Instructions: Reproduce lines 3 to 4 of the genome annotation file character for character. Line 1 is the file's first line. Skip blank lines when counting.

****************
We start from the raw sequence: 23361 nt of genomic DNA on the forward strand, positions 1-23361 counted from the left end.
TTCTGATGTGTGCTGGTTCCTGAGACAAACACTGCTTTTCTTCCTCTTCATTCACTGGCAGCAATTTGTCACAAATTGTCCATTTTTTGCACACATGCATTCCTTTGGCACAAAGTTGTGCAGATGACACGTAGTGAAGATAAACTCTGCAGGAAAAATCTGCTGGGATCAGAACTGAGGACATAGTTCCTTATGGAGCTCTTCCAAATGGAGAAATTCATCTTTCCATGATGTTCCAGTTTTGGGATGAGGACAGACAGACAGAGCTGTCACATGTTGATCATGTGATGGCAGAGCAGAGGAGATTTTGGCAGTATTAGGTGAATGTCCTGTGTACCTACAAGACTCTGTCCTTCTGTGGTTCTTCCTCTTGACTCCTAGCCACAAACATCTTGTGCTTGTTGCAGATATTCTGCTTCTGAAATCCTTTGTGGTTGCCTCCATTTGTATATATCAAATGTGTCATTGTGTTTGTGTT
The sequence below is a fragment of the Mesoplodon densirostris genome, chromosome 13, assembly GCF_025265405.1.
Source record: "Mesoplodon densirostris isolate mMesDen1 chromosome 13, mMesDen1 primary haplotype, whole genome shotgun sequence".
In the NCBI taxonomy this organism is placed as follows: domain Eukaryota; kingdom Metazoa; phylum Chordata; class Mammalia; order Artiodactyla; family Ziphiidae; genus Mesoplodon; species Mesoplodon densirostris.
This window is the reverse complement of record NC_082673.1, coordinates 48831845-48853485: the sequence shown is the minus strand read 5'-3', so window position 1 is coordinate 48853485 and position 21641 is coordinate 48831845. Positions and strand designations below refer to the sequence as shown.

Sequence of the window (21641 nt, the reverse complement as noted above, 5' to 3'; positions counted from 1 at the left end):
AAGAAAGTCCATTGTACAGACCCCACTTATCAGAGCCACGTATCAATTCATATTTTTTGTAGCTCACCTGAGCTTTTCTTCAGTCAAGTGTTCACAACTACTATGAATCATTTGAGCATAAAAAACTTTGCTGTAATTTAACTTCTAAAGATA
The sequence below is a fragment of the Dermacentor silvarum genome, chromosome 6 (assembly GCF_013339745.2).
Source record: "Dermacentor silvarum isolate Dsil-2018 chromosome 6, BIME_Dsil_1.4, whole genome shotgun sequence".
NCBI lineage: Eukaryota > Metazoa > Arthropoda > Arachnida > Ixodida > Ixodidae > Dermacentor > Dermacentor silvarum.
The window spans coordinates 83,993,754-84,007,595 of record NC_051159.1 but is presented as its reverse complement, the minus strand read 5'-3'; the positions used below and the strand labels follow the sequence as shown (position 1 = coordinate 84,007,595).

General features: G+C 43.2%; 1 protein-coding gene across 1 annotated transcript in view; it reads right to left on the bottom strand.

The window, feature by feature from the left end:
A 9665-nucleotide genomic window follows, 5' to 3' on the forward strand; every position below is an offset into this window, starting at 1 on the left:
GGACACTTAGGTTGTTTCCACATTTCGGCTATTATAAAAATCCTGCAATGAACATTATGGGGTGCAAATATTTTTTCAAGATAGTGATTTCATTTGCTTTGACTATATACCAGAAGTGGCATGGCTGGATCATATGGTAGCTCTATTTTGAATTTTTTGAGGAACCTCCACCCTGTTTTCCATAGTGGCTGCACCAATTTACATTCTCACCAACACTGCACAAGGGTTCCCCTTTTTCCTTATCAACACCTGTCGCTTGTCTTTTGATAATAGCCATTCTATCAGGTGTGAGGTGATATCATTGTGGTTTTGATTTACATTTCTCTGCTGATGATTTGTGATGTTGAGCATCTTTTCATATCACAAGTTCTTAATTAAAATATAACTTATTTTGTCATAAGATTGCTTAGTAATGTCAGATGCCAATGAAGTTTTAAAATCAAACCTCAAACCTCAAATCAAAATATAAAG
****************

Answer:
The sequence below is a fragment of the Mesoplodon densirostris genome, chromosome 13, assembly GCF_025265405.1.
Source record: "Mesoplodon densirostris isolate mMesDen1 chromosome 13, mMesDen1 primary haplotype, whole genome shotgun sequence".